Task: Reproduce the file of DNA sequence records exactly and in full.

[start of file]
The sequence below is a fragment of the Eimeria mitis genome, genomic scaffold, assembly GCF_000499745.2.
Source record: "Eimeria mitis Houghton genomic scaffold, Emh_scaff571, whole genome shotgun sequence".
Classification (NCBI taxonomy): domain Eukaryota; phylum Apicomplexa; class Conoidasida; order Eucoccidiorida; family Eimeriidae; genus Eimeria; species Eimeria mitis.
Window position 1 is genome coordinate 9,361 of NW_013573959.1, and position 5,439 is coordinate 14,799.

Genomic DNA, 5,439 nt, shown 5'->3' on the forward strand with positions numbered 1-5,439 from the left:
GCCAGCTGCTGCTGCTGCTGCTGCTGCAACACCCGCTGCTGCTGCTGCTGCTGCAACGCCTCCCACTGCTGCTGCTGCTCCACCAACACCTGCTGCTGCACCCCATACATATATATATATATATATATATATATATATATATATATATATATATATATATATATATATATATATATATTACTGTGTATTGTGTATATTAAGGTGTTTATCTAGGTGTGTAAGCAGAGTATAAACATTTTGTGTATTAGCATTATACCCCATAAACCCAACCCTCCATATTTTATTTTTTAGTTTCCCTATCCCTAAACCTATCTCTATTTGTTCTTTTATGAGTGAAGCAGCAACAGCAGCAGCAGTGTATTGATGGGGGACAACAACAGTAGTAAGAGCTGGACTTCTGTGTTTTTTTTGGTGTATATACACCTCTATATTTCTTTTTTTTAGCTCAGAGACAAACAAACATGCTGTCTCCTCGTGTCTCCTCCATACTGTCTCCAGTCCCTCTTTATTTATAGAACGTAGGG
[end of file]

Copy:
The sequence below is a fragment of the Eimeria mitis genome, genomic scaffold, assembly GCF_000499745.2.
Source record: "Eimeria mitis Houghton genomic scaffold, Emh_scaff571, whole genome shotgun sequence".
Classification (NCBI taxonomy): domain Eukaryota; phylum Apicomplexa; class Conoidasida; order Eucoccidiorida; family Eimeriidae; genus Eimeria; species Eimeria mitis.
Window position 1 is genome coordinate 9,361 of NW_013573959.1, and position 5,439 is coordinate 14,799.

Genomic DNA, 5,439 nt, shown 5'->3' on the forward strand with positions numbered 1-5,439 from the left:
GCCAGCTGCTGCTGCTGCTGCTGCTGCAACACCCGCTGCTGCTGCTGCTGCTGCAACGCCTCCCACTGCTGCTGCTGCTCCACCAACACCTGCTGCTGCACCCCATACATATATATATATATATATATATATATATATATATATATATATATATATATATATATATATATATATATATTACTGTGTATTGTGTATATTAAGGTGTTTATCTAGGTGTGTAAGCAGAGTATAAACATTTTGTGTATTAGCATTATACCCCATAAACCCAACCCTCCATATTTTATTTTTTAGTTTCCCTATCCCTAAACCTATCTCTATTTGTTCTTTTATGAGTGAAGCAGCAACAGCAGCAGCAGTGTATTGATGGGGGACAACAACAGTAGTAAGAGCTGGACTTCTGTGTTTTTTTTGGTGTATATACACCTCTATATTTCTTTTTTTTAGCTCAGAGACAAACAAACATGCTGTCTCCTCGTGTCTCCTCCATACTGTCTCCAGTCCCTCTTTATTTATAGAACGTAGGG